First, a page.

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Kaldas fails to block bugging report

AAP logoAAP 19/12/2016 Rebekah Ison

Former NSW deputy police commissioner Nick Kaldas has lost an 11th-hour bid to stop a report into a police bugging scandal from going public.

Mr Kaldas's legal team earlier this month sought a temporary injunction to prevent the release of the report into Operation Prospect pending outcomes of a court hearing, citing fears of adverse findings against Mr Kaldas and the potential for irreversible harm to his reputation.

NSW Supreme Court judge Peter Garling on Tuesday found that, although Mr Kaldas had raised serious questions to be tried, numerous parties were interested in the report, including 36 complainants and the general public.

"In my view this public interest alone is sufficient to outweigh the plaintiff's (Kaldas's) interest," Justice Garling said.

The acting ombudsman John McMillan will table the report to parliament on Tuesday and it will be made available at 12.30pm.

The four-year, $8.2 million Operation Prospect looked into allegations Mr Kaldas and 113 other officers were illegally bugged during an internal police probe between 1999 and 2001.

It has also probed the NSW Crime Commission and the Police Integrity Commission in relation to investigations which occurred between 1998 and 2002.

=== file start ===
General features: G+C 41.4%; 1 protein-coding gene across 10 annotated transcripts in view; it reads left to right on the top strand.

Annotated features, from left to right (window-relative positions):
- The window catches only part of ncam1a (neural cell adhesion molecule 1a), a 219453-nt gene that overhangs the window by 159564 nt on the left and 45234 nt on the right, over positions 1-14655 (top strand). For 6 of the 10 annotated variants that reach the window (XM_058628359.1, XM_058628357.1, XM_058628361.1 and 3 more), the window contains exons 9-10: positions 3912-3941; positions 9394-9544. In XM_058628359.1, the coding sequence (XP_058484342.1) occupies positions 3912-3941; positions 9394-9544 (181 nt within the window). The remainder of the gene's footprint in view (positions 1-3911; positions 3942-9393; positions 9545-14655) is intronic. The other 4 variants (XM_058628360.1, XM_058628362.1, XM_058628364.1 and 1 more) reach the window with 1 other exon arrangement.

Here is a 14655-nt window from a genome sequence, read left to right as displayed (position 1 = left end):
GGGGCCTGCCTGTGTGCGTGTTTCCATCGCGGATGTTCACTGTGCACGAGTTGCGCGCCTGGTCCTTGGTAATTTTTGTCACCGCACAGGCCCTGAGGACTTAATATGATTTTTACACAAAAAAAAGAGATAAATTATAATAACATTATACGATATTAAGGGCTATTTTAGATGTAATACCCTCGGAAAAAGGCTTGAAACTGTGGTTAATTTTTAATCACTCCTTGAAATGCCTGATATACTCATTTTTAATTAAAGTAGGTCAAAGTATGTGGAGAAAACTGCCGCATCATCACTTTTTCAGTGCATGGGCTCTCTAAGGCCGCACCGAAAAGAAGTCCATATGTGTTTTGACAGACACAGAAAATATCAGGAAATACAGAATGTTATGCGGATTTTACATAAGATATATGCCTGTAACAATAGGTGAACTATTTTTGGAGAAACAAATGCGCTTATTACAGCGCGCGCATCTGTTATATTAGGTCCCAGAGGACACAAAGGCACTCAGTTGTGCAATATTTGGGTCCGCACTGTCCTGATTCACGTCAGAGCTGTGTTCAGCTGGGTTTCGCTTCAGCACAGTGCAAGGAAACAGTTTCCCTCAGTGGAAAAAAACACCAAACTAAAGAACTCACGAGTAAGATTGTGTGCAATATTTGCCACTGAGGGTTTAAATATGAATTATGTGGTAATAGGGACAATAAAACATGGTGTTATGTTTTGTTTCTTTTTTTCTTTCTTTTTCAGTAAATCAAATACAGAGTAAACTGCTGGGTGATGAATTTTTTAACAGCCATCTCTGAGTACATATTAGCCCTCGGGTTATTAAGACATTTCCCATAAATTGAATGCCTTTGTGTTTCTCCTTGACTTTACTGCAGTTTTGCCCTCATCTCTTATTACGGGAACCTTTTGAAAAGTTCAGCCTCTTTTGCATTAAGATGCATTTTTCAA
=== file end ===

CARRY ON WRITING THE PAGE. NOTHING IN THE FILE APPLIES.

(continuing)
In a summons filed to the court, lawyers for Mr Kaldas questioned whether the ombudsman has the jurisdiction to make findings that Mr Kaldas gave false evidence in a hearing.

They have accused then-ombudsman Bruce Barbour of displaying an apprehension of bias against Mr Kaldas, after discussing his situation with Police Commissioner Andrew Scipione in a private meeting without giving Mr Kaldas the same or even lesser contact.

Justice Garling questioned why Mr Kaldas had taken so long to start legal action when the report's release had been foreshadowed.

He told the court he had considered restraining the acting ombudsman from recommending the report be made public but in that case it could be leaked without parliamentary privileges applying.

A restriction, in that case, would not be in the interest of "good public administration", he said.

Mr Kaldas has long raised concerns about the procedural fairness of Operation Prospect.

The investigation was set up in October 2012 after the state government granted Mr Barbour special powers to look into the surveillance of police officers as part of a joint investigation called Operation Mascot/Florida.

That surveillance was carried out under an investigation involving Deputy Commissioner Catherine Burn and headed by Police Commissioner Andrew Scipione.

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